Are we willing to let God pull us out of our comfort zones?
Are we surrounded by people who tell us what we want to hear?
Are we avoiding individuals who force us to re-evaluate what we believe?
I find so much value in understanding other beliefs and being challenged, because it is
when they challenge me on my beliefs that I am strengthened in what I believe.

“Why do you believe in what you believe?”
It’s a simple question that we aren’t tasked with answering nearly enough — yet it is
the answer to that question that defines who we are. At times we come to a point
where it is much easier to be “satisfied with how things are, and not want to try to
make them better”. After all, it feels more comfortable that way.Yet, I find comfort in
the knowledge that Christ boldly challenged the people. Whether it was the
Pharisees or His disciples, He challenged them with absolute truth, to repent, to
run after God, and to be who they were created to be.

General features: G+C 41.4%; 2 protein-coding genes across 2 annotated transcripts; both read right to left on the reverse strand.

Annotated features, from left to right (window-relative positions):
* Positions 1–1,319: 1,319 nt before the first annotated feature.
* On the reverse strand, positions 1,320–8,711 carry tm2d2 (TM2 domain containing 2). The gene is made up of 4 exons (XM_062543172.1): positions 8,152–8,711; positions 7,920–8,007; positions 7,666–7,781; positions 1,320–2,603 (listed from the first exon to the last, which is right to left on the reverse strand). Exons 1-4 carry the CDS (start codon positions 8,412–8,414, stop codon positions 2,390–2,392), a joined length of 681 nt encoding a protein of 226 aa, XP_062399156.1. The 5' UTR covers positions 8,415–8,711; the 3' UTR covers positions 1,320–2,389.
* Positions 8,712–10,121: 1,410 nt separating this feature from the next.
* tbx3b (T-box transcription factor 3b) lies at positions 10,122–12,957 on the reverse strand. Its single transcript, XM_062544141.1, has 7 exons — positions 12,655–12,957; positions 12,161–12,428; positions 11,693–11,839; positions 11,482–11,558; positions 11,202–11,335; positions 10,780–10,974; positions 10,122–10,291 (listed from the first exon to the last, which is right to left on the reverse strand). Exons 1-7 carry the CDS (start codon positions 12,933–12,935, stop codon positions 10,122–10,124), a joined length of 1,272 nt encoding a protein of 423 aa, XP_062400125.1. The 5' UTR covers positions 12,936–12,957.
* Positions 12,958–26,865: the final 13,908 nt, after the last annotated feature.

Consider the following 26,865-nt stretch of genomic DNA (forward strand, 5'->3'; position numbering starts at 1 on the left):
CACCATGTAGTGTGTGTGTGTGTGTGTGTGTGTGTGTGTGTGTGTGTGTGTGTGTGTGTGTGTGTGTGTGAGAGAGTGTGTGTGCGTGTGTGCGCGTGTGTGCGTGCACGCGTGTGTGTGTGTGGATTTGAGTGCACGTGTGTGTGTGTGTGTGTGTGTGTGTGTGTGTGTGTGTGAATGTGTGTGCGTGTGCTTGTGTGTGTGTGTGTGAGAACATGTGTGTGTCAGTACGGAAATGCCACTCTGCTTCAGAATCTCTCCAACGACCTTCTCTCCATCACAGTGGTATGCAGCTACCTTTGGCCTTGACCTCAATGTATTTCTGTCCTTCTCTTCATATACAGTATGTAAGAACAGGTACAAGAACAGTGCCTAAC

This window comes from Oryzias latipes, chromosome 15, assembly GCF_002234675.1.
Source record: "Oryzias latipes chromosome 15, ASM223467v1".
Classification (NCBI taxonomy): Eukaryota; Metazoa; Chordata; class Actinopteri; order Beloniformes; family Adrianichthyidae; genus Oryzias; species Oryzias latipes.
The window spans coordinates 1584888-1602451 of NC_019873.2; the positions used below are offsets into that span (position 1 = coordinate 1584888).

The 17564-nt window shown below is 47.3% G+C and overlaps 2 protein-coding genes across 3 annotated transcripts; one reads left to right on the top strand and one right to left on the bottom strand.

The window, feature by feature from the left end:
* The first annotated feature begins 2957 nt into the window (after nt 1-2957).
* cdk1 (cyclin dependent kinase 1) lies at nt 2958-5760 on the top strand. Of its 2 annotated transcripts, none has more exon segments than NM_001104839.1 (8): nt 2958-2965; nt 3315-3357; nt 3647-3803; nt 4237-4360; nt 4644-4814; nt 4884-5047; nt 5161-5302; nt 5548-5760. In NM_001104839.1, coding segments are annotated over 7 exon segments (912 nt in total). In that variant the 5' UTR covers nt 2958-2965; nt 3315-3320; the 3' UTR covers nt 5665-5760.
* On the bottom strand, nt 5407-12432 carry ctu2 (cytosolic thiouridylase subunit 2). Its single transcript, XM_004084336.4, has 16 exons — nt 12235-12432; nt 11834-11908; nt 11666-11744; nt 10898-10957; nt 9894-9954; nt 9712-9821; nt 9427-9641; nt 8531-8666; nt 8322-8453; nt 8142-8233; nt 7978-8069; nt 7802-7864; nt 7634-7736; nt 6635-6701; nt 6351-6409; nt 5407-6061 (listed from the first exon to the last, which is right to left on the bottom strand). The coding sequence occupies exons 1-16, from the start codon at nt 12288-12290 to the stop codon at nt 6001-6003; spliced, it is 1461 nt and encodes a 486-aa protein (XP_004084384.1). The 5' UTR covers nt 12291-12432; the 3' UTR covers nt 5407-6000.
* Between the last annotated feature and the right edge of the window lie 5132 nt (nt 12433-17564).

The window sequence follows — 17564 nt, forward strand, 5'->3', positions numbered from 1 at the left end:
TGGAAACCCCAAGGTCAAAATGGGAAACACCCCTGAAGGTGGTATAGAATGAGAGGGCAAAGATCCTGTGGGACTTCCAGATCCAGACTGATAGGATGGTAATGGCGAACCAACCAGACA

It has been said that spiritual drift (complacency) is a sign of our times and only
becomes worse as the days become uncertain and spiritual warfare increases. The
upheaval of the last days will tempt God’s people to take their eyes off of Jesus. The
book of Revelation gets its title from the opening phrase of the book, “the Revelation
of Jesus Christ,” with “revelation” literally meaning “unveiling.” The book, and hence
the last days, are intended to unveil Jesus to us. There has never been a better time
to focus on Jesus, to see Him clearly, to devote and lavish our time and attention on
Him, to see Him unveiled in all His glory. In these last days we have an
unprecedented opportunity to see Jesus in new, fresh, and glorious ways. Let’s not
drift away from staring at Him in wonder and in hope. We were not created to be
complacent. God desires us to passionately run after Him and to love Him with our
whole hearts. We were created to need Him and to be with Him.

There has never been a better time to be Jesus-centered, Bible-based, missions-
hearted, praise-propelled, faith-filled, Spirit-empowered, and heaven-bound.

COMPLACENCY is the antithesis of who we were created to be.